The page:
LIKE all previous party conferences, rural affairs will be lucky to receive a cursory mention at this year’s Labour and Tory gatherings. And while Brexit is proving, with reason, to be all-consuming, this issue is integral to food production and its future.
It’s why the intervention by David Kerfoot, chairman of the York and North Yorkshire Local Enterprise Partnership, is so prescient. He makes the cogent argument on today’s business pages for the wider rural economy to be given as much focus as policies for the country’s cities.
Mr Kerfoot, who succeeded the late Barry Dodd in this key role, wants North Yorkshire to become a vibrant home for home for small businesses, and that improvements to both transport and digital connectivity are key to fulfilling this objective.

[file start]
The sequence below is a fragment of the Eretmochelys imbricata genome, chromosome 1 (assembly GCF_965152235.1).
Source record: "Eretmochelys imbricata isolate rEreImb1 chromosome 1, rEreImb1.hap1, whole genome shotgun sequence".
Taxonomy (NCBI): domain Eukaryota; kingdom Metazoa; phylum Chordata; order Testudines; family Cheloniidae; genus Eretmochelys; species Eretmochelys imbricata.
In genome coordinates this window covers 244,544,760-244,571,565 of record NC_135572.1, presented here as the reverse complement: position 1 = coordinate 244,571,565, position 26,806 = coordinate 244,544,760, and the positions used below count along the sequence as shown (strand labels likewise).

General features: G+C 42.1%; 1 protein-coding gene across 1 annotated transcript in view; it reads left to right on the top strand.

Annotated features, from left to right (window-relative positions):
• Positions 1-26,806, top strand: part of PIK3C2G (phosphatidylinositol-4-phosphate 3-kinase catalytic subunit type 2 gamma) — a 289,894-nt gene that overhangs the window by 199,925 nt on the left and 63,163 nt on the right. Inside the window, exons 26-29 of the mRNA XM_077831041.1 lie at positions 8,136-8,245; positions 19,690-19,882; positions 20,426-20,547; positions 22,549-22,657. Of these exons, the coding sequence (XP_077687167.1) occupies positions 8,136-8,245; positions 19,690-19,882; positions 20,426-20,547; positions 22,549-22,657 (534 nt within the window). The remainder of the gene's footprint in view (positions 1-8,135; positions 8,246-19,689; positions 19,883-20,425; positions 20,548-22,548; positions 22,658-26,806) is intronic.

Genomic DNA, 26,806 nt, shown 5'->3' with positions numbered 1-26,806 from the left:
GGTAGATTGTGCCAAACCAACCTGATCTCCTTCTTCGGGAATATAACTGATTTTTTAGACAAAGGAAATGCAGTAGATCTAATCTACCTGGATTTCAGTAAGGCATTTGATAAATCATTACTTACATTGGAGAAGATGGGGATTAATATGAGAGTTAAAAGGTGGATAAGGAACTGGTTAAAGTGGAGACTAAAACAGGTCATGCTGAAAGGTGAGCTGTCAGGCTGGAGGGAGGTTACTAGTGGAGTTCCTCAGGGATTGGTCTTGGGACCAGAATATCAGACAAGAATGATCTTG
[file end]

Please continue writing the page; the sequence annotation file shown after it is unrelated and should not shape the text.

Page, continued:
Yet when did national politicians last address them? Sue Hayman, the Shadow Environment Secretary, remains one of the lowest-profile members of Jeremy Corbyn’s top team and has little, if any, name recognition outside of her Workington constituency.
And, while Michael Gove is, in fairness, a high-profile Environment Secretary, he and his deputy George Eustice, the Farming Minister, are so pre-occupied with their Brexit battles that responsibility for rural affairs falls to the little known Lord Gardiner of Kimble. Yet, while the peer has been a leading light in the Countryside Alliance and Tory party, he’s not even answerable to elected MPs because he’s a member of the unelected House of Lords. If the rural economy is to meet its potential, it needs to be given priority treatment by Britian’s political parties. If not now, when?